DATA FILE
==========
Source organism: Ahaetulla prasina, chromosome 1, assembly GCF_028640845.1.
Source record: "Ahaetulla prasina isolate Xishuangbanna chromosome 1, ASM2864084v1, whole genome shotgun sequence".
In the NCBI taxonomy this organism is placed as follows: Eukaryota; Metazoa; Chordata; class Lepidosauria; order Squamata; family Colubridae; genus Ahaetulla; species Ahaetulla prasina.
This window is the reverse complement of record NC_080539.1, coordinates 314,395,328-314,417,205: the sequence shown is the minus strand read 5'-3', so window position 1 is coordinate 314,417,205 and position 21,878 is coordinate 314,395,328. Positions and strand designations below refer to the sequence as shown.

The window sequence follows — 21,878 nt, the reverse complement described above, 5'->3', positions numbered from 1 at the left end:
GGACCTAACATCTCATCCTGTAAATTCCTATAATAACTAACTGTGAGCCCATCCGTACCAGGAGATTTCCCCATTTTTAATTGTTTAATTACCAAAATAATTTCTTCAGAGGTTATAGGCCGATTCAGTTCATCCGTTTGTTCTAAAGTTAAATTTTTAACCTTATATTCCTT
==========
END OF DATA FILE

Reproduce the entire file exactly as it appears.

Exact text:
Source organism: Ahaetulla prasina, chromosome 1, assembly GCF_028640845.1.
Source record: "Ahaetulla prasina isolate Xishuangbanna chromosome 1, ASM2864084v1, whole genome shotgun sequence".
In the NCBI taxonomy this organism is placed as follows: Eukaryota; Metazoa; Chordata; class Lepidosauria; order Squamata; family Colubridae; genus Ahaetulla; species Ahaetulla prasina.
This window is the reverse complement of record NC_080539.1, coordinates 314,395,328-314,417,205: the sequence shown is the minus strand read 5'-3', so window position 1 is coordinate 314,417,205 and position 21,878 is coordinate 314,395,328. Positions and strand designations below refer to the sequence as shown.

The window sequence follows — 21,878 nt, the reverse complement described above, 5'->3', positions numbered from 1 at the left end:
GGACCTAACATCTCATCCTGTAAATTCCTATAATAACTAACTGTGAGCCCATCCGTACCAGGAGATTTCCCCATTTTTAATTGTTTAATTACCAAAATAATTTCTTCAGAGGTTATAGGCCGATTCAGTTCATCCGTTTGTTCTAAAGTTAAATTTTTAACCTTATATTCCTT